With his book, Speed Up & Sit Still: The Controversies and ADHD Diagnosis and Treatment, Martin Whitely is not trying to make friends or offer easy answers. It’s a book that raises a lot of difficult questions about the diagnosis and treatment of ADHD.
Whitely’s background as a school teacher and politician is evident in the perspective and angles he takes.
First as a teacher, he was concerned for some of his students who were diagnosed and treated for ADHD and he was uncomfortable with the attitudes displayed by parents and school staff towards those boys.
Second, as a politician, he had constituents with concerns that their children were being misdiagnosed and given unnecessary treatment, and he had an insider’s knowledge of how the political world and public funding works.
Third, he acknowledges in his introduction that he knows what it is like to be a “square peg in a round hole” as an adult. His answer was to find a career that better suited his shape.
Whitely is clearly angry. Some of the stories of his constituents are very distressing. Social and educational issues are being ignored by treating children’s difficulties as a medical issue, and often the resulting drug treatment makes things worse. We should all be angry.
A review of this book by Dr Anthony Zehetner on the Australian Medical Association website https://ama.com.au/ausmed/node/1811 is instructive. This sort of response from an ADHD expert within the medical profession, while aiming to sideline Whitely’s argument and denigrate the author, could also be said to be a perfect illustration.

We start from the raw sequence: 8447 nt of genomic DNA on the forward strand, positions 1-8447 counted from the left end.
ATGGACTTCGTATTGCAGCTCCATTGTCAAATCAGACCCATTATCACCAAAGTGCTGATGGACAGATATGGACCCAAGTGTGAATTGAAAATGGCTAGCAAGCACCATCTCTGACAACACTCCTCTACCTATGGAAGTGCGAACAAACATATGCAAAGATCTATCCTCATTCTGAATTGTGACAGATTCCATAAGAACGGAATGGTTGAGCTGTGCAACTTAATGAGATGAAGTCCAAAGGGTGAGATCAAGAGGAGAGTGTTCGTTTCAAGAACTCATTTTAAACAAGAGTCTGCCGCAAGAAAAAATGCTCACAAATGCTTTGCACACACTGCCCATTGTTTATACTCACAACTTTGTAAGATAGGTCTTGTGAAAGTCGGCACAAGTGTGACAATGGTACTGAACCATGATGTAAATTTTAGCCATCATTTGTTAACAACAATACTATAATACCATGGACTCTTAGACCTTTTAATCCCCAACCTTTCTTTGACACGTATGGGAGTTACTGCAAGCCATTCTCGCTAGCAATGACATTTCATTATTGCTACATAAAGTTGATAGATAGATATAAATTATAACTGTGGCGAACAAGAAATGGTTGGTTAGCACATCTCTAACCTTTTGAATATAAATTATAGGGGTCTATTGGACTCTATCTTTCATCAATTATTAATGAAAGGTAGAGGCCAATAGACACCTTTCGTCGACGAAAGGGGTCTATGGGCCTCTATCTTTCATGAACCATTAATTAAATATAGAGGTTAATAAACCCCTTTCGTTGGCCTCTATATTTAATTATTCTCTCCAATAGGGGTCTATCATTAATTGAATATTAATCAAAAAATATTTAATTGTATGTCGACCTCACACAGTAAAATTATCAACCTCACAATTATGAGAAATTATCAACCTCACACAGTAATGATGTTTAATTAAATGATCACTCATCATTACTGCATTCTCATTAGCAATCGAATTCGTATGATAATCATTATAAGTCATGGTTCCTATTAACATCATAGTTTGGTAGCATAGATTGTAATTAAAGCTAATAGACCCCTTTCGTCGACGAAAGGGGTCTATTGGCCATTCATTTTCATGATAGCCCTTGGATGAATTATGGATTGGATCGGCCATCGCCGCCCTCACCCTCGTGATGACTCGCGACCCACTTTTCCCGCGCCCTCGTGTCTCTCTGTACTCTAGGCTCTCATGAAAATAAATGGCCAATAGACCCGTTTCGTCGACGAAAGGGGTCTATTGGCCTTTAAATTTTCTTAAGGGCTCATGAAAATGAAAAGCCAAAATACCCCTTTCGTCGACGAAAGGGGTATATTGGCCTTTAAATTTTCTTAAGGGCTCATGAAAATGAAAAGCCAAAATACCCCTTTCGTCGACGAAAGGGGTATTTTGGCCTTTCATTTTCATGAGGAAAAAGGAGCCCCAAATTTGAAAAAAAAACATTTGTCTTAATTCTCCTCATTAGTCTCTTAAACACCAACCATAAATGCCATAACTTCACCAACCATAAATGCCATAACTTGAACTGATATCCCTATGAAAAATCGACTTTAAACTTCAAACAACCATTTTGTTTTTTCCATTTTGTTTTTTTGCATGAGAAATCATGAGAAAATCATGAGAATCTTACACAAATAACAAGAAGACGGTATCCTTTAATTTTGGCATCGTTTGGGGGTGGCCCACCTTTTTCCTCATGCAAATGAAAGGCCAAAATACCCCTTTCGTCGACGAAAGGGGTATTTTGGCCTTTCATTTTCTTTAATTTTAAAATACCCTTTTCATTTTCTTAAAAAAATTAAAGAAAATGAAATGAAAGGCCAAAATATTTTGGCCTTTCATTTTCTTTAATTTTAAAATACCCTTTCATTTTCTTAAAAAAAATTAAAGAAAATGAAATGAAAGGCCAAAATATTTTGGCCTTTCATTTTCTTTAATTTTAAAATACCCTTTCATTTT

Zehetner states: “Whatever your standpoint, this book won’t change it” and it clearly hasn’t changed his at all. No surprise there.
I can’t say it changed my standpoint either, but I was already looking at ADHD from a bio-psychosocial viewpoint. I found the range of Whitely’s experiences and the Australian political background provided in the book interesting. The research presented on ADHD is extensive and broad.
For parents with niggling doubts about their child’s diagnosis, this is a book that will provide you with a broader picture of the issue and some ideas that you can include as another piece of the puzzle. For teachers and other professionals wondering about some of the children in their care, it could do likewise. For everyone, it could help them assess alternative explanations and pathways to help children.
For me, the most interesting aspect raised by this book is the politics: the tricky balance of communicating between worldviews, the lobbying by those with vested interests, and the institutional hostility to challenge. ADHD is much more than a medical issue.
We owe it to our children to give this book careful consideration.
This book will be confronting to many, not just the professionals under scrutiny but also to parents and carers who put their faith in experts and institutions. We owe it to our children to give this book careful consideration.
Speed Up & Sit Still: The Controversies and ADHD Diagnosis and Treatment
Publisher: UWA Publishing